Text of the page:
But back to the ox, and how even one person making multiple estimates is likelier to get to the right answer? That’s my challenge now – to make new estimates. If I want to have my cousin in my life, or a country half-full of Trump fans in my polity, I’m going to have to. I think that means understanding their disaffection more than I have, even while I retain the belief that racism is an enormous part of it.

Racism, I believe, weaves into the “distrust and anxiety” about where they are in this world. David Brooks’ article, also cited above, says we can only reduce that “first by contact, reducing the social chasm between the members of the epistemic regime and those who feel so alienated from it. And second, it can be done by policy, by making life more secure for those without a college degree. Rebuilding trust is, obviously, the work of a generation.”

Reducing distrust and anxiety: contact

People aren’t born racists – we’ve woven it into our society in a million ways, and into our hearts and minds, but it’s not some sort of natural state of who we are. You can unlearn it. But as one of my writing heroes, Chuck Wendig, puts it: “the only good way out of a hole is to quite digging and start climbing, but then you have to admit, oops, I fell into a hole of my own making, and that’s not something people like to admit.” We do not have to coddle or facilitate racism and we can call it when we see it. But if we’re going to have a whole country instead of two country-halves that interlace only grudgingly, we’re going to have to listen, too.

Because not all Trumpians are racist a-holes. Some want traditionally Republican policies so much that they’ll put up with him. Others see the demographics for their party and are willing to put up with him to keep their seat at the table. Those that are screeching about a stolen election, we’re not going to be able to turn back to the truth, I fear. But someone who’s genuinely in favor of limited government and fears how Democrats will do the opposite, or someone who feels their piece of the middle class pie shrinking and wants to believe what Trump says about bringing jobs home – they might listen if the Democrats do more than talk a good game about rising inequity.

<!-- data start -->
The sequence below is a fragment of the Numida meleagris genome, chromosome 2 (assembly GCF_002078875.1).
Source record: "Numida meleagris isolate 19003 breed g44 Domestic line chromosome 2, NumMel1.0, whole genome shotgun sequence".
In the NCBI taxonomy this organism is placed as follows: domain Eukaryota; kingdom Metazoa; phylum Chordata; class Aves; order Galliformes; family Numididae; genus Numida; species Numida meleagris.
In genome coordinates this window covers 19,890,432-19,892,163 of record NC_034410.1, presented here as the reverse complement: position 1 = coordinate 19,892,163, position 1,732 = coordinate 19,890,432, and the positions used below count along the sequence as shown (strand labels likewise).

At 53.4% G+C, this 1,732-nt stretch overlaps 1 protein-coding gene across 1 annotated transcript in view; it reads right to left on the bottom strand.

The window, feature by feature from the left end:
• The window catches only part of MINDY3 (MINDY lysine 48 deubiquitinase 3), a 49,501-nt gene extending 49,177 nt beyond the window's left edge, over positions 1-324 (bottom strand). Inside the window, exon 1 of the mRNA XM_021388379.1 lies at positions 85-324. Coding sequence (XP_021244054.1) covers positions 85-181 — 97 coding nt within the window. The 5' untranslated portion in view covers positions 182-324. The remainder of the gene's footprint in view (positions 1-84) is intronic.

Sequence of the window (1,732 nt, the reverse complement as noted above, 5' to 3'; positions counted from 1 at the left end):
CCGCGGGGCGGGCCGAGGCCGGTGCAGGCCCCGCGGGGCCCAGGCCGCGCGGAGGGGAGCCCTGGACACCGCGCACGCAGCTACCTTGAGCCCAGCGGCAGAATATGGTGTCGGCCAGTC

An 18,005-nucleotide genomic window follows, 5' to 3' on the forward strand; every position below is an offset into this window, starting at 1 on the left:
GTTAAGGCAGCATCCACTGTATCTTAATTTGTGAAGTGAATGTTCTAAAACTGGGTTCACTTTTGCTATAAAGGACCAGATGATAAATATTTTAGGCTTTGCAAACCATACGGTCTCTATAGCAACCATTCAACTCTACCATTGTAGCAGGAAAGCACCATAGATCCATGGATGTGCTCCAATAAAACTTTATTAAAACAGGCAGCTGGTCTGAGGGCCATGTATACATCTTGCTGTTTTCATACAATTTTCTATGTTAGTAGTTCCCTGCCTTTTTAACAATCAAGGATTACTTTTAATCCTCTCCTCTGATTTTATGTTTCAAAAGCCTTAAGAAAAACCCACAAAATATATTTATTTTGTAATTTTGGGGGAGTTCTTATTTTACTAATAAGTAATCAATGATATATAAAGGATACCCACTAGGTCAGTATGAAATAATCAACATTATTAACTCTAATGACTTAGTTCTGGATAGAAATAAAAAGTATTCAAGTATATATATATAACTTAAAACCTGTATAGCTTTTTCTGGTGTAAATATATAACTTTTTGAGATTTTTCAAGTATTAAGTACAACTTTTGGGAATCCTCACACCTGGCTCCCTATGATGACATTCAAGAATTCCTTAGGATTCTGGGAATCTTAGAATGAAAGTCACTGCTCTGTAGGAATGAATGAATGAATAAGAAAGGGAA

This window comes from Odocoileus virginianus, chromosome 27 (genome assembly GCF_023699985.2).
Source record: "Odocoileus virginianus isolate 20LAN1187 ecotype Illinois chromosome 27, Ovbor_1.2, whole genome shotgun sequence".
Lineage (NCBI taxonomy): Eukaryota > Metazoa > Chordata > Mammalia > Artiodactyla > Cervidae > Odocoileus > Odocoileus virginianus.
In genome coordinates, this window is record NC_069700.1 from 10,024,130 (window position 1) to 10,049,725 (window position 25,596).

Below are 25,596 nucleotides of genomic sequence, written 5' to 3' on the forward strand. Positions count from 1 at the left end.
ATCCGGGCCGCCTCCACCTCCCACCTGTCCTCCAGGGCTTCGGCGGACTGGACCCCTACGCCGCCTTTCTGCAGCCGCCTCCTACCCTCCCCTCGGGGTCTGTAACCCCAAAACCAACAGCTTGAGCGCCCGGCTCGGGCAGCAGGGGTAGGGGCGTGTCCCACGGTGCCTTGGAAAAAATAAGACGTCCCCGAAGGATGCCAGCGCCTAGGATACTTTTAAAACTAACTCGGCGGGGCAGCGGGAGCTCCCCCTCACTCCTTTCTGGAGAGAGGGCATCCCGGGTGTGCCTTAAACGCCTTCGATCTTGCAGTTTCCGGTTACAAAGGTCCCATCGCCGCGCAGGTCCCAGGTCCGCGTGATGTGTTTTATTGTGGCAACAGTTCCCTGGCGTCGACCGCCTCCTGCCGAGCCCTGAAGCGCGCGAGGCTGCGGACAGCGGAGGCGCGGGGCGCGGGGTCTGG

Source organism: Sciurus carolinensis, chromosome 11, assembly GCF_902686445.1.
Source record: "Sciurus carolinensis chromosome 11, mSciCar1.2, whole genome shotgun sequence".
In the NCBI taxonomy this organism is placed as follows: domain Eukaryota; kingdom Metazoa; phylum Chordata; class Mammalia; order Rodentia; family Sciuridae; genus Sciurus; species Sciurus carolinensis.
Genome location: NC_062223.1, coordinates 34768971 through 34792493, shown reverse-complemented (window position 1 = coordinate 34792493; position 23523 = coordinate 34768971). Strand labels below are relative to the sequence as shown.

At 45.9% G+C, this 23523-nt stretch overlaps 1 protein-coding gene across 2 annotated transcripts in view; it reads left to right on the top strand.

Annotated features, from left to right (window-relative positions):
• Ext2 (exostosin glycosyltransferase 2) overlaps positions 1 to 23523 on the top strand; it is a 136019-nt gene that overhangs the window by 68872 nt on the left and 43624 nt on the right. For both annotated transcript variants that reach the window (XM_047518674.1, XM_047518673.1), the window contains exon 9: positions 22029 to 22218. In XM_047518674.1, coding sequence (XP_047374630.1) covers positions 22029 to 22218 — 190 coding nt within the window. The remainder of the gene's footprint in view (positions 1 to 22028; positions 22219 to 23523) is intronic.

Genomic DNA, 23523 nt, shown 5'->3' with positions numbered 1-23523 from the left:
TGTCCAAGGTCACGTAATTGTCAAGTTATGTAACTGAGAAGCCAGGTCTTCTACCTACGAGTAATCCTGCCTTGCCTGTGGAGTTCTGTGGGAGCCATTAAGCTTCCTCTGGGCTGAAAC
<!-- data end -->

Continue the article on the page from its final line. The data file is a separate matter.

I hope having Trump out of the White House will push his messages out of the mainstream. Yeah, you can go to OANN and reddit QAnon threads and whatever other sycophantic slop-seller that’s out there, or go to Parler instead of Facebook. But will the whole list of 76 million Trump voters go there? Nah. The mainstream is the mainstream for a reason – it’s easy. You don’t have to have a special password, and all your friends and family are already there. Those sites are a threat, and will continue to spread disinformation with the goal of putting their orange hero back in office – sooner or later. But if they’re off the daily damn news, and that alone is a help.

Reducing distrust and anxiety: policy

At the same time, that disaffection needs looking into. The problem isn’t going away. A recent study shows that up to 30 million people in the U.S. have the skills (already!) to earn 70% more.

Can that sink in just for a second? (And if you want a news version of the study, look here.)

That’s a lot of boats that could be lifted. No college degree necessary. People could be making more, have more stability, have better prospects – but they don’t. How can we design policy that would help them take the short steps necessary to get there? That would be a great start.

Student loan forgiveness – or, hey, just make in-state tuition lower by returning to the days of subsidizing state schools – is another policy to discuss. Taking back a little of unions’ power from corporations is another. Reigning in runaway corporate compensation is another. On the popularity scale, there’s plenty to fear here. But there are ways to show what our Democratic priorities truly are that make a difference for the people that went to the Dark Side. We just have to be willing to talk, and to decide together what is true and what is not.

Blog Comments

Long post, lots to think about! Thank you for your thoughtful take on this complicated issue (or set of issues).